iBooks Author update: Apple doesn’t own you after all
Is iBooks Author awesome again?
Apple’s new publishing program, released just a few weeks ago, seemed like a really cool piece of software that would make it possible for people to create an iBook complete with all kinds of interactive functionality, with very little coding know-how.
But because of some funky wording in the End User License Agreement, some people worried that Apple was claiming ownership to any content created using its software.
Well, Apple updated the language of its EULA on Friday to make it clear that the content you create using iBooks Author is all yours if you want to turn it into a paper book or sell it as a non-iPad friendly e-book. But if you plan to distribute it for a fee, in the .ibook format, Apple is going to be involved.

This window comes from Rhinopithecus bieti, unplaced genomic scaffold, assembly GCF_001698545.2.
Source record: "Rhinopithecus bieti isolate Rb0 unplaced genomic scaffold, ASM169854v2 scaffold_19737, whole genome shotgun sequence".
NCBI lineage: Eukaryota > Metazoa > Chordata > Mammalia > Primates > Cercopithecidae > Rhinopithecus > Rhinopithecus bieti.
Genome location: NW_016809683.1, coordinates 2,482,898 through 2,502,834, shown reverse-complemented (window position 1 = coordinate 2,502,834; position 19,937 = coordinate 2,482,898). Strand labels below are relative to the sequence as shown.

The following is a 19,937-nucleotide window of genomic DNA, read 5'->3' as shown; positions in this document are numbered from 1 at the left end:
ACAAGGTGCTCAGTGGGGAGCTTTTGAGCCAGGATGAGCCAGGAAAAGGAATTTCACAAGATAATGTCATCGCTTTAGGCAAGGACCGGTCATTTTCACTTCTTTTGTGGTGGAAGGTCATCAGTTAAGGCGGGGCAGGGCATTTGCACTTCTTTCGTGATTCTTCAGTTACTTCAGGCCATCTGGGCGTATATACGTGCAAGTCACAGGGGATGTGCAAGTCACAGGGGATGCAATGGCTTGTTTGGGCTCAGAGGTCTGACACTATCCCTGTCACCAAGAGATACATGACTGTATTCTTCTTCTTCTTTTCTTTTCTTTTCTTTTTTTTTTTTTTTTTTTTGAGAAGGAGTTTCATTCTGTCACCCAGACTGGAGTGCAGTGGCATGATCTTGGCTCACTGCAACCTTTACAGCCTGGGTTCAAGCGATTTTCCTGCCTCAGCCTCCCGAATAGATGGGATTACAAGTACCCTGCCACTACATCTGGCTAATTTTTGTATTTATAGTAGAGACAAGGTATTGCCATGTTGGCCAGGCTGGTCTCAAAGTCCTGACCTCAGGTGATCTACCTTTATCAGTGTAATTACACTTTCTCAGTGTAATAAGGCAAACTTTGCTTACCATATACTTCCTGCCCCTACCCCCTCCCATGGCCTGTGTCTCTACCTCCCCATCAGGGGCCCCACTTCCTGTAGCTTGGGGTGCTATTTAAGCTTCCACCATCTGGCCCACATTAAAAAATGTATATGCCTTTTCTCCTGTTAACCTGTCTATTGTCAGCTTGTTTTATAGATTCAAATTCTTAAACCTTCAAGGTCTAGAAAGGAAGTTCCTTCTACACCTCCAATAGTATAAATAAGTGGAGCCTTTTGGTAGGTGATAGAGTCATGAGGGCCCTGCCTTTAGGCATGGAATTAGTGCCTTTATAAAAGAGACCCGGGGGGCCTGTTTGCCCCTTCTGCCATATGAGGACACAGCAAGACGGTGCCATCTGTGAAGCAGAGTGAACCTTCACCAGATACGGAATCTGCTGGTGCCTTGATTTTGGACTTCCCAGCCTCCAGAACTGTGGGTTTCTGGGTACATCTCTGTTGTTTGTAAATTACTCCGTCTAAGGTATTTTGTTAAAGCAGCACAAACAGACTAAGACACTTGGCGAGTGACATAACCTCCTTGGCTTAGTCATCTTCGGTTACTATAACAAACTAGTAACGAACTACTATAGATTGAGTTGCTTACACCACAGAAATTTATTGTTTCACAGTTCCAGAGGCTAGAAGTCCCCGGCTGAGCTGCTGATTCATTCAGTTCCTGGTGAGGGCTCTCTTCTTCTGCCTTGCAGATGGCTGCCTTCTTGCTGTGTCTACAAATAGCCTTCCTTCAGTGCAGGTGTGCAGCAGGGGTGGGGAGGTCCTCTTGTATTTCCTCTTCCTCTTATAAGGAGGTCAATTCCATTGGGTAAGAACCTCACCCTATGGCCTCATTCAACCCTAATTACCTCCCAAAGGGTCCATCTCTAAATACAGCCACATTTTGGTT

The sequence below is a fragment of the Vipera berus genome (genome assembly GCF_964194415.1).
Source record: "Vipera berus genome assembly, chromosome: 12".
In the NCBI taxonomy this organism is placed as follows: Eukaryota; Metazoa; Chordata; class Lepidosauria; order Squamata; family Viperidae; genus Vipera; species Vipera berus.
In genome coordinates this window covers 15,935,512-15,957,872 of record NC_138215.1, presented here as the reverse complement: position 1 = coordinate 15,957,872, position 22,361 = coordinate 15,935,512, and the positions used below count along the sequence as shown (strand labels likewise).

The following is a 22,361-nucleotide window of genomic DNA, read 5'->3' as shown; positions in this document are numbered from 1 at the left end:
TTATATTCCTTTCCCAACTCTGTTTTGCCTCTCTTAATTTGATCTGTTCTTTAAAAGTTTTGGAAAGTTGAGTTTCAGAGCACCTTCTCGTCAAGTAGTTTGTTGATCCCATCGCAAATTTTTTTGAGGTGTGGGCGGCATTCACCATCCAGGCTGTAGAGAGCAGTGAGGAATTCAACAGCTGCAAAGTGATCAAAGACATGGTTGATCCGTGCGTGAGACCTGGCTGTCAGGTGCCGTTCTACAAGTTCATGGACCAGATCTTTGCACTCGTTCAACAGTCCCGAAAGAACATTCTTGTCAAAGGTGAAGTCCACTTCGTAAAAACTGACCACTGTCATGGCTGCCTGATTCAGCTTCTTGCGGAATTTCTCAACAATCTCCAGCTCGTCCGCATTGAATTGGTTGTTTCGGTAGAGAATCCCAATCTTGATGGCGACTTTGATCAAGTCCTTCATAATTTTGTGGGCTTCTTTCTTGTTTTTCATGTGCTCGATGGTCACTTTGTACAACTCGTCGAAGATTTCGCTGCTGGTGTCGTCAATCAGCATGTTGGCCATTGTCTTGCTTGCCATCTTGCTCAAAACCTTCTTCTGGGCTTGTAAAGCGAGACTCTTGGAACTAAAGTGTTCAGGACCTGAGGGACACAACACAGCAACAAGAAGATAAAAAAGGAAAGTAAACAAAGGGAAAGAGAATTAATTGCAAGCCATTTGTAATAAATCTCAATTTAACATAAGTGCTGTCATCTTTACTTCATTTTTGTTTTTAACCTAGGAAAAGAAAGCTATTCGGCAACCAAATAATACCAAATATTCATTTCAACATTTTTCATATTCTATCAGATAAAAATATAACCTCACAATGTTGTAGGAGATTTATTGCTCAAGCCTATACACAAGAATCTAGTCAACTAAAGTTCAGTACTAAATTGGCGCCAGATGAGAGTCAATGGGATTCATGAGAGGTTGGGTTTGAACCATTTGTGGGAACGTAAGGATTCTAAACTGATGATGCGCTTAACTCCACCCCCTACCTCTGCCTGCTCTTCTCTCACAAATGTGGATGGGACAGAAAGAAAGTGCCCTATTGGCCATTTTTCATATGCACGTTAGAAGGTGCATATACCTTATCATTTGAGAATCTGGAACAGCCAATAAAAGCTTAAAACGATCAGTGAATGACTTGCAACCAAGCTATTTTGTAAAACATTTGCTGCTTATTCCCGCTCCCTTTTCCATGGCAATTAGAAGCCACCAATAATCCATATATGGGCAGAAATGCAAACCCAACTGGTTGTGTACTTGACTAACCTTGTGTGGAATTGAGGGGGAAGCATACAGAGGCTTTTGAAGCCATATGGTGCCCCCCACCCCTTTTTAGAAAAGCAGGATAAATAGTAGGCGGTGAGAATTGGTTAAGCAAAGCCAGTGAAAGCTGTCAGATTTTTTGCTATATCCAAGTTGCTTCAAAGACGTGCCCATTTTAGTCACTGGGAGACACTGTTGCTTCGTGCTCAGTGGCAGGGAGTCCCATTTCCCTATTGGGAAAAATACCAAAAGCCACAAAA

Here’s the official wording, with the new language in italics:
(ii) if the work is provided for a fee (including as part of any subscription-based product or service) and includes files in the .ibooks format generated using iBooks Author, the work may only be distributed through Apple, and such distribution will be subject to a separate written agreement with Apple (or an Apple affiliate or subsidiary); provided, however, that this restriction will not apply to the content of the work when distributed in a form that does not include files in the .ibooks format generated using iBooks Author. You retain all your rights in the content of your works, and you may distribute such content by any means when it does not include files in the .ibooks format generated by iBooks Author.
Will this make content creators feel more comfortable with creating works in iBooks Author?
But at least Apple has clarified that just because you wrote it in iBooks Author, the company doesn’t think it owns it.
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